As per the PwC report ‘Cybersecurity coming of age’, 3.5 million cybersecurity jobs are to be filled in 2021. There is no better proof of the need for training, retraining, upskilling and education than that the reason for the shortage is the lack of adequately skilled workers.

4. How can C3 help?

One of the aims of C3 (The Luxembourg Cybersecurity Competence Center) is to give access to competence building solutions for companies by delivering training sessions regarding cybersecurity.

Besides that, C3 supports the development of cybersecurity-related school training at BTS Cybersecurity at the Lycee des Arts et Metiers.

From the C3 perspective, the goal is not to solve the theoretical discrepancies between various national or academic frameworks. Instead, to provide tools and documentation that will help companies (in particular small and medium-sized ones) understand the challenge they face in cybersecurity competence and define a way to solve it, if possible, through resources available in the Luxembourg ecosystem.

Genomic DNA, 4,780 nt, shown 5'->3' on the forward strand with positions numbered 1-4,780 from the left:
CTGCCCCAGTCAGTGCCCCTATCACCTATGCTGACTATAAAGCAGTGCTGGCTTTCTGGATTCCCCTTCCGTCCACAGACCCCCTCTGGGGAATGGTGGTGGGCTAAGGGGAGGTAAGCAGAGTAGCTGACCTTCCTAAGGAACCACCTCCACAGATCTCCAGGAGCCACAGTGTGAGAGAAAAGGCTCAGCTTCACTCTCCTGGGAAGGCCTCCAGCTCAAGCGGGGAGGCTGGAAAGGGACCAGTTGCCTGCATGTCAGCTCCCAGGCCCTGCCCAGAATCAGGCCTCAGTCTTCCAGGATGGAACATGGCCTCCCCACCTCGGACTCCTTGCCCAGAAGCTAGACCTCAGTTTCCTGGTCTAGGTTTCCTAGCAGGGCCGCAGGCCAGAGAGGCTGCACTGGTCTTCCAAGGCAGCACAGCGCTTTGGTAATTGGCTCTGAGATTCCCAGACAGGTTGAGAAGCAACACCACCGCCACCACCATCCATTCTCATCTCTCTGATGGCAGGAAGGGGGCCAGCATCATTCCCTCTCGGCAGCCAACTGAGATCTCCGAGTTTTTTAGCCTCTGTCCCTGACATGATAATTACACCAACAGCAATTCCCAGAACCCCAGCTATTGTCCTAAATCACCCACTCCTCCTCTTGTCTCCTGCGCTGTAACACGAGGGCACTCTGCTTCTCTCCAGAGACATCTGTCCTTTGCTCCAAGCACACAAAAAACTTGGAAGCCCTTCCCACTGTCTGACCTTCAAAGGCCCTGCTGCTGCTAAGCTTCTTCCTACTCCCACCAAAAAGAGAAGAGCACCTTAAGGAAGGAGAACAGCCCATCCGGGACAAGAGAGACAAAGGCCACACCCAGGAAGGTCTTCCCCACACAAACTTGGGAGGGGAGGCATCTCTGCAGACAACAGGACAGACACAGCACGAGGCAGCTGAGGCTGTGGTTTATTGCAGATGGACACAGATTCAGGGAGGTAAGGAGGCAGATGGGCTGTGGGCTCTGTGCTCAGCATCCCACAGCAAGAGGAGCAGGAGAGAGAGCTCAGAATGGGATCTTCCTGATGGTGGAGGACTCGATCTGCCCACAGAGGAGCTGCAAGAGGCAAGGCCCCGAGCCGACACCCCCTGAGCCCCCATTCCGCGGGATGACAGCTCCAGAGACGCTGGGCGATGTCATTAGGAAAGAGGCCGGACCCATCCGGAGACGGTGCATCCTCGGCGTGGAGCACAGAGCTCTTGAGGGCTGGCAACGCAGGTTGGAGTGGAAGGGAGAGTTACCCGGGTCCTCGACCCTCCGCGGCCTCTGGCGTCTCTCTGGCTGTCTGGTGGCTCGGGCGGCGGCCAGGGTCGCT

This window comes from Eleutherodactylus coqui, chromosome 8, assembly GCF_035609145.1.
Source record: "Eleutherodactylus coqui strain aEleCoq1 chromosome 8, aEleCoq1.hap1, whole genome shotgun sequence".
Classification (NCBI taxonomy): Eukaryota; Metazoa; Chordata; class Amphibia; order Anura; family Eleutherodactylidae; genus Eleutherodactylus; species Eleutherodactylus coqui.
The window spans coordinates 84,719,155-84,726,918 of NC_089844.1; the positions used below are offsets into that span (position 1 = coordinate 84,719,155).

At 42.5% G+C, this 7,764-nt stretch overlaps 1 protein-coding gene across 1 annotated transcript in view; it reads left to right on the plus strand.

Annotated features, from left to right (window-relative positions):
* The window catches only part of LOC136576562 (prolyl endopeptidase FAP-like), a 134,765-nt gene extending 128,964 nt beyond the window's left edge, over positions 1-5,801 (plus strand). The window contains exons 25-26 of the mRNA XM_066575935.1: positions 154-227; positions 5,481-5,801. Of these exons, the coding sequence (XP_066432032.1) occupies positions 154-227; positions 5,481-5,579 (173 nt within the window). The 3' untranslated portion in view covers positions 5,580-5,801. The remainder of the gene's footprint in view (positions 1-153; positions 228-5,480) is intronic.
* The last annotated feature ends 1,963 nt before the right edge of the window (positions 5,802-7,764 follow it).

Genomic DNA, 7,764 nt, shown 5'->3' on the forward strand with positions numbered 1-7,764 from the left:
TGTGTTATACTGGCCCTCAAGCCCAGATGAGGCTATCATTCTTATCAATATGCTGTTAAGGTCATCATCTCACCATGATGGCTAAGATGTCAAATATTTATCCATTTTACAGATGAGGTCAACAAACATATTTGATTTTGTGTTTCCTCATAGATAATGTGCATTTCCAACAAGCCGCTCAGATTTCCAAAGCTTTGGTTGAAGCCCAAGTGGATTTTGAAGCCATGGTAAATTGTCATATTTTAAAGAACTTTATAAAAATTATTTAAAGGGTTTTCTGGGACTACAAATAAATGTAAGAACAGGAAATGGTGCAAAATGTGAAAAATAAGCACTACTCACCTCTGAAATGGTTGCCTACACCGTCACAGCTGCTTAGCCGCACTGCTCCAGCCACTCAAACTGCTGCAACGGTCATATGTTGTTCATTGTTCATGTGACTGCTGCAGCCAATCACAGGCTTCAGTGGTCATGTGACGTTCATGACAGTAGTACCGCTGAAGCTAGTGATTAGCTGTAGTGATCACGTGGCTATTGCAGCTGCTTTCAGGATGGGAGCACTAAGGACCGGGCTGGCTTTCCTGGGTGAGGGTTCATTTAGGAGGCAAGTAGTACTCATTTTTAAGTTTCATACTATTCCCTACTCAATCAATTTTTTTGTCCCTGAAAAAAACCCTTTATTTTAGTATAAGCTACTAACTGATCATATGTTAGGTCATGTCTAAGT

The first challenge has been to clearly understand what organisations address when they consider they lack some security skills. Most of the time, they believe the issue is at an individual level. However, this is often missing the point, as the main question is the cybersecurity competence of the organisation itself. Thinking of competence as both an individual and collective endeavour is the way to prevent being trapped in the skills shortage argument without practically improving the organisation’s overall cybersecurity competence.

From its experience and understanding of the ecosystem, C3 acknowledged the challenge to cover for the skills shortage. C3 developed a four stages approach to help organisations, including the smallest ones, as follows:

  1. Help organisations understand they have a problem with their collective and individual cybersecurity competence levels or maturity.
  2. Provide organisations with tools that allow them to identify their practical weaknesses from the perspective of the security of their information system.
  3. Deliver neutral and unbiased information on the threat and risk-related context so that decision-makers are in a position to allocate resources as efficiently as possible to cover for the weaknesses identified at stage 2.
  4. Propose systems to define the right approach to build the missing competence. This can start with a simple decision support system to find the right provider, either for training and up-skilling employees or delivering some local or cloud-based service.